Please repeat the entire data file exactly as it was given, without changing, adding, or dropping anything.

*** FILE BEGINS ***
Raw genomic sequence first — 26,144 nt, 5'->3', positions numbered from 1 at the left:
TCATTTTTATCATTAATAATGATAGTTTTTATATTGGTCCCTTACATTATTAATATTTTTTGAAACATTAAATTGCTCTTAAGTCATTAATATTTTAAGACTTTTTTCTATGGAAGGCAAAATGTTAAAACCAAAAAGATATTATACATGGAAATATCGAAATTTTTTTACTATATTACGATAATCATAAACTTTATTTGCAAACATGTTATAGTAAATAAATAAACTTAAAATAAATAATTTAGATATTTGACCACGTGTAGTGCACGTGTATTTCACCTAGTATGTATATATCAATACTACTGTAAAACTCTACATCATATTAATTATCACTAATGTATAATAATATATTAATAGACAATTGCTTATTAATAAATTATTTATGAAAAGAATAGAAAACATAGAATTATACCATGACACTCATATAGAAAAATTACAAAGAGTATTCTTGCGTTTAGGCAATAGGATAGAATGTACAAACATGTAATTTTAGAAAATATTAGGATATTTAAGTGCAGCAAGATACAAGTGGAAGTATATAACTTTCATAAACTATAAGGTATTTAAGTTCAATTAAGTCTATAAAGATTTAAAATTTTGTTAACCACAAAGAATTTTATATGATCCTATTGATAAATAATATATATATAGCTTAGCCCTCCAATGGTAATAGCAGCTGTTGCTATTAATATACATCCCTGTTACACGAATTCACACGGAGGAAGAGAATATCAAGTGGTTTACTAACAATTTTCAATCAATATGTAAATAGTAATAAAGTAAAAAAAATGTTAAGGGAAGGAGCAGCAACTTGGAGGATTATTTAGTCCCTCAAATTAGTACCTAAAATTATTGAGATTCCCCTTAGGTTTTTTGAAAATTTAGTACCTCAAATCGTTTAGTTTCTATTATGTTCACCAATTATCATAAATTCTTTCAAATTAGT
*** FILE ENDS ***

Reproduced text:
Raw genomic sequence first — 26,144 nt, 5'->3', positions numbered from 1 at the left:
TCATTTTTATCATTAATAATGATAGTTTTTATATTGGTCCCTTACATTATTAATATTTTTTGAAACATTAAATTGCTCTTAAGTCATTAATATTTTAAGACTTTTTTCTATGGAAGGCAAAATGTTAAAACCAAAAAGATATTATACATGGAAATATCGAAATTTTTTTACTATATTACGATAATCATAAACTTTATTTGCAAACATGTTATAGTAAATAAATAAACTTAAAATAAATAATTTAGATATTTGACCACGTGTAGTGCACGTGTATTTCACCTAGTATGTATATATCAATACTACTGTAAAACTCTACATCATATTAATTATCACTAATGTATAATAATATATTAATAGACAATTGCTTATTAATAAATTATTTATGAAAAGAATAGAAAACATAGAATTATACCATGACACTCATATAGAAAAATTACAAAGAGTATTCTTGCGTTTAGGCAATAGGATAGAATGTACAAACATGTAATTTTAGAAAATATTAGGATATTTAAGTGCAGCAAGATACAAGTGGAAGTATATAACTTTCATAAACTATAAGGTATTTAAGTTCAATTAAGTCTATAAAGATTTAAAATTTTGTTAACCACAAAGAATTTTATATGATCCTATTGATAAATAATATATATATAGCTTAGCCCTCCAATGGTAATAGCAGCTGTTGCTATTAATATACATCCCTGTTACACGAATTCACACGGAGGAAGAGAATATCAAGTGGTTTACTAACAATTTTCAATCAATATGTAAATAGTAATAAAGTAAAAAAAATGTTAAGGGAAGGAGCAGCAACTTGGAGGATTATTTAGTCCCTCAAATTAGTACCTAAAATTATTGAGATTCCCCTTAGGTTTTTTGAAAATTTAGTACCTCAAATCGTTTAGTTTCTATTATGTTCACCAATTATCATAAATTCTTTCAAATTAGT